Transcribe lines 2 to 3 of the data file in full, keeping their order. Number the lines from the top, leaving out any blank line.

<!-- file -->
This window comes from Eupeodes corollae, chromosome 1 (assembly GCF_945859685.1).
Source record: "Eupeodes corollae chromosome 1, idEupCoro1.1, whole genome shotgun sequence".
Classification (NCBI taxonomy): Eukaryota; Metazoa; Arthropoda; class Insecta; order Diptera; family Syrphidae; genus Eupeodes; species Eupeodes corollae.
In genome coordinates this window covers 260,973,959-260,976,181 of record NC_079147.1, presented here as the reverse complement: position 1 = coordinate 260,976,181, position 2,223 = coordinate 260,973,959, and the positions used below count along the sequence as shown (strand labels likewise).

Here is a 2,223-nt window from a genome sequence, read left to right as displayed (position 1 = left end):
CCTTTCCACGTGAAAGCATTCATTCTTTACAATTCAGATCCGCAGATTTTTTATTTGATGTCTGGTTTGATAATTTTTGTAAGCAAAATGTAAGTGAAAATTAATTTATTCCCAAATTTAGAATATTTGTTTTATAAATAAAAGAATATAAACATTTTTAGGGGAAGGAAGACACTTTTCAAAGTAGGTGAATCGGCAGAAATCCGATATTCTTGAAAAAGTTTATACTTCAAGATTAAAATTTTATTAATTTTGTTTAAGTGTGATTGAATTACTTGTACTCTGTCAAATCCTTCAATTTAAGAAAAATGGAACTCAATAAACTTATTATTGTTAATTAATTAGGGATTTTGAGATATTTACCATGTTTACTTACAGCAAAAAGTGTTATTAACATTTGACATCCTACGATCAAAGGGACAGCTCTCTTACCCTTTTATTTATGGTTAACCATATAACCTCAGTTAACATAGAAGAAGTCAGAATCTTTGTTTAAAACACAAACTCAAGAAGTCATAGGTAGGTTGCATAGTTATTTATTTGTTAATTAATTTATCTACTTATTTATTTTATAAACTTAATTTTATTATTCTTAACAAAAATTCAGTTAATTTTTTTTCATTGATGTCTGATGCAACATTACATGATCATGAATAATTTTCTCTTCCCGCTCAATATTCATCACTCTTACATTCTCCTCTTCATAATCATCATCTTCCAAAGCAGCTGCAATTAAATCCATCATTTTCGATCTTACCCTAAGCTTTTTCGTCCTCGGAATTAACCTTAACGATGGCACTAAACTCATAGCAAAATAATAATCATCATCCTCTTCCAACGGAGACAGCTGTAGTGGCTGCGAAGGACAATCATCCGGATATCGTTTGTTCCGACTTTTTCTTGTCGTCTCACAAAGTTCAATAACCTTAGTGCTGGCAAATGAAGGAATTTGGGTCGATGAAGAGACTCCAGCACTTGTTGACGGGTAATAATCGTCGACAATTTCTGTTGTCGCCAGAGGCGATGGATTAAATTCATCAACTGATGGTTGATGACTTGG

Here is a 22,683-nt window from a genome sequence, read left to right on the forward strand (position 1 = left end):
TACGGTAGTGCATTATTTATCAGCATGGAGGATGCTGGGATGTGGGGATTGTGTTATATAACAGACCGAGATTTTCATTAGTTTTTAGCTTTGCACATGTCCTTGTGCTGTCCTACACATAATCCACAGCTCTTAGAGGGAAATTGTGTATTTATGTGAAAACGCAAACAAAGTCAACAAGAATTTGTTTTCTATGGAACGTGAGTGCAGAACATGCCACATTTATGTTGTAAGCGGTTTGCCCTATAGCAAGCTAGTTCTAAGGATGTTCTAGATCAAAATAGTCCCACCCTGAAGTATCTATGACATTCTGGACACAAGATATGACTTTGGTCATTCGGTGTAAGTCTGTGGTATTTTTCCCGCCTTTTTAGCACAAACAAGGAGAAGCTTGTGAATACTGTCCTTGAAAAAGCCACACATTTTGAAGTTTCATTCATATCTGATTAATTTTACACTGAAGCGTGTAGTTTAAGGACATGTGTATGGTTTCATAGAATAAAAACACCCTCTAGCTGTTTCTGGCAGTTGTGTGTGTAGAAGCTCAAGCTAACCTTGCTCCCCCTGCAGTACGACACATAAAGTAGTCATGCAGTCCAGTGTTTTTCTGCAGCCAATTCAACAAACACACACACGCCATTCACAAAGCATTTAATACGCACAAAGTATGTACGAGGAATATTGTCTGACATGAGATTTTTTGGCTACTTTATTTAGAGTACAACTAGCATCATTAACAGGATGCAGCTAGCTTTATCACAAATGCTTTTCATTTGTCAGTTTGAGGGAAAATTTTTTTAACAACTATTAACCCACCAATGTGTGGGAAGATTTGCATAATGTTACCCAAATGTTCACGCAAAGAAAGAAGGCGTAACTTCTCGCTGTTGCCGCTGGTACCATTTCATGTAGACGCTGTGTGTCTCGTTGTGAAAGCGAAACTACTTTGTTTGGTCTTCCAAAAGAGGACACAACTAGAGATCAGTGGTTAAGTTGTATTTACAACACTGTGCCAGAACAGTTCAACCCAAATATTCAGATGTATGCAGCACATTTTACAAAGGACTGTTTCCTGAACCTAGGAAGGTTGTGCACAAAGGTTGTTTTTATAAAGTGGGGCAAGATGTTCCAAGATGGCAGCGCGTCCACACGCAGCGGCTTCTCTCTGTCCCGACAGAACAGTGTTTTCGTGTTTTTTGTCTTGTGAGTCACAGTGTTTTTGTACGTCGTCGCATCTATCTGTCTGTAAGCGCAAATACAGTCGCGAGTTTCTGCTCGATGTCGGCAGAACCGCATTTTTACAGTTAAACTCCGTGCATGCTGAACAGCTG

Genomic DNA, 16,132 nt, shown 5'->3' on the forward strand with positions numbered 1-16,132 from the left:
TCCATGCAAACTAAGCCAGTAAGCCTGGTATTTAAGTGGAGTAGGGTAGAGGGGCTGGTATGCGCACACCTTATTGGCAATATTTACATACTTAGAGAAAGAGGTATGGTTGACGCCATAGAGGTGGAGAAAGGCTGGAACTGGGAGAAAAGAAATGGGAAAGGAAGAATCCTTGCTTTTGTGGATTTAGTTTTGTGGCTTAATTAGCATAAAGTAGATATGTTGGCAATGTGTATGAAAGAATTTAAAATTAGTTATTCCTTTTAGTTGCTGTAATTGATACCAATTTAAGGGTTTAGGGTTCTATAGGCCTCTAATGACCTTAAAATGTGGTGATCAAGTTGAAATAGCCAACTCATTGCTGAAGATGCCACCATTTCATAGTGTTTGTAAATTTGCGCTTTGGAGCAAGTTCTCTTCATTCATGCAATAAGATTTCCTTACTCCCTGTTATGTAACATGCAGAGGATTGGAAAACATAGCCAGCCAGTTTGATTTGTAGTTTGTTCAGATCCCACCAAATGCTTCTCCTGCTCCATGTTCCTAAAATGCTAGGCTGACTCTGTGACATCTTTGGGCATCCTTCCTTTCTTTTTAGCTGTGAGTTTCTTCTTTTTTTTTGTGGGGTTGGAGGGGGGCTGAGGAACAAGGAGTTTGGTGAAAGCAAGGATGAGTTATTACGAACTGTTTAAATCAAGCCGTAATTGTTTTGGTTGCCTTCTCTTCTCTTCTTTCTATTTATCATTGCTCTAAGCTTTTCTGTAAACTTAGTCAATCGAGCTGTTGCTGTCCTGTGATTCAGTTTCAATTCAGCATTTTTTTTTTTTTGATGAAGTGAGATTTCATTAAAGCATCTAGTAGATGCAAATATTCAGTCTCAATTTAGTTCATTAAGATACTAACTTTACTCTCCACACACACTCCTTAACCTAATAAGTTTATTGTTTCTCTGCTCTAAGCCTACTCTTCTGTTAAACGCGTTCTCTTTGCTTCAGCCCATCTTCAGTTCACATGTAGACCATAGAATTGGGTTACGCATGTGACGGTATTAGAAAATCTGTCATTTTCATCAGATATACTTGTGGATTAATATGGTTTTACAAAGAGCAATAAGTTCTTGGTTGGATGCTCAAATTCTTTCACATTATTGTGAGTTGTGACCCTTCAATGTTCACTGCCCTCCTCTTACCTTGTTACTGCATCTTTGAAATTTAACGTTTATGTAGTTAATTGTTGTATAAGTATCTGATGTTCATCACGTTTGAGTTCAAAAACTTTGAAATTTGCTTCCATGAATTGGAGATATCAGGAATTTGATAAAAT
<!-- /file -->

Source record: "Eupeodes corollae chromosome 1, idEupCoro1.1, whole genome shotgun sequence".
Classification (NCBI taxonomy): Eukaryota; Metazoa; Arthropoda; class Insecta; order Diptera; family Syrphidae; genus Eupeodes; species Eupeodes corollae.